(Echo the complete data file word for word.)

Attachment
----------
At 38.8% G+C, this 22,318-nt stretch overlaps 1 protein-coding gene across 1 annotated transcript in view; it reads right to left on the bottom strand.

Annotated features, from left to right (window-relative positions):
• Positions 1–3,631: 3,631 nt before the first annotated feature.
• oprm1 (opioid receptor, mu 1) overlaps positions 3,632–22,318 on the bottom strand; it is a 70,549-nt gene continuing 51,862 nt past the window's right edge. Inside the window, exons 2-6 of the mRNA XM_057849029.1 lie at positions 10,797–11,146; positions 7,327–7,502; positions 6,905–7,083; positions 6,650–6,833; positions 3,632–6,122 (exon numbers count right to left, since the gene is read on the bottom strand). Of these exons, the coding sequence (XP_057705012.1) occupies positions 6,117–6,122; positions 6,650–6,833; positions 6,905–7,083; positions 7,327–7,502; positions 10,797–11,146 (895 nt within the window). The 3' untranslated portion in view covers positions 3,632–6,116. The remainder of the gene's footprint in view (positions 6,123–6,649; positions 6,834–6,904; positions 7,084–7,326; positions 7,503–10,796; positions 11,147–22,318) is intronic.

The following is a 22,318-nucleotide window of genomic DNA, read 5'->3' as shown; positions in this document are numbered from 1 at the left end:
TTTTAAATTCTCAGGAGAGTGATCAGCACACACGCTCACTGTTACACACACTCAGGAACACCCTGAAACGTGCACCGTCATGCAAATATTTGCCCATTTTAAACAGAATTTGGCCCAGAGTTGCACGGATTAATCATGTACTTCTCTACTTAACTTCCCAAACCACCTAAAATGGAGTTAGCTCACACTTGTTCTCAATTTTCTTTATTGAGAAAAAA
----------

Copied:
At 38.8% G+C, this 22,318-nt stretch overlaps 1 protein-coding gene across 1 annotated transcript in view; it reads right to left on the bottom strand.

Annotated features, from left to right (window-relative positions):
• Positions 1–3,631: 3,631 nt before the first annotated feature.
• oprm1 (opioid receptor, mu 1) overlaps positions 3,632–22,318 on the bottom strand; it is a 70,549-nt gene continuing 51,862 nt past the window's right edge. Inside the window, exons 2-6 of the mRNA XM_057849029.1 lie at positions 10,797–11,146; positions 7,327–7,502; positions 6,905–7,083; positions 6,650–6,833; positions 3,632–6,122 (exon numbers count right to left, since the gene is read on the bottom strand). Of these exons, the coding sequence (XP_057705012.1) occupies positions 6,117–6,122; positions 6,650–6,833; positions 6,905–7,083; positions 7,327–7,502; positions 10,797–11,146 (895 nt within the window). The 3' untranslated portion in view covers positions 3,632–6,116. The remainder of the gene's footprint in view (positions 6,123–6,649; positions 6,834–6,904; positions 7,084–7,326; positions 7,503–10,796; positions 11,147–22,318) is intronic.

The following is a 22,318-nucleotide window of genomic DNA, read 5'->3' as shown; positions in this document are numbered from 1 at the left end:
TTTTAAATTCTCAGGAGAGTGATCAGCACACACGCTCACTGTTACACACACTCAGGAACACCCTGAAACGTGCACCGTCATGCAAATATTTGCCCATTTTAAACAGAATTTGGCCCAGAGTTGCACGGATTAATCATGTACTTCTCTACTTAACTTCCCAAACCACCTAAAATGGAGTTAGCTCACACTTGTTCTCAATTTTCTTTATTGAGAAAAAA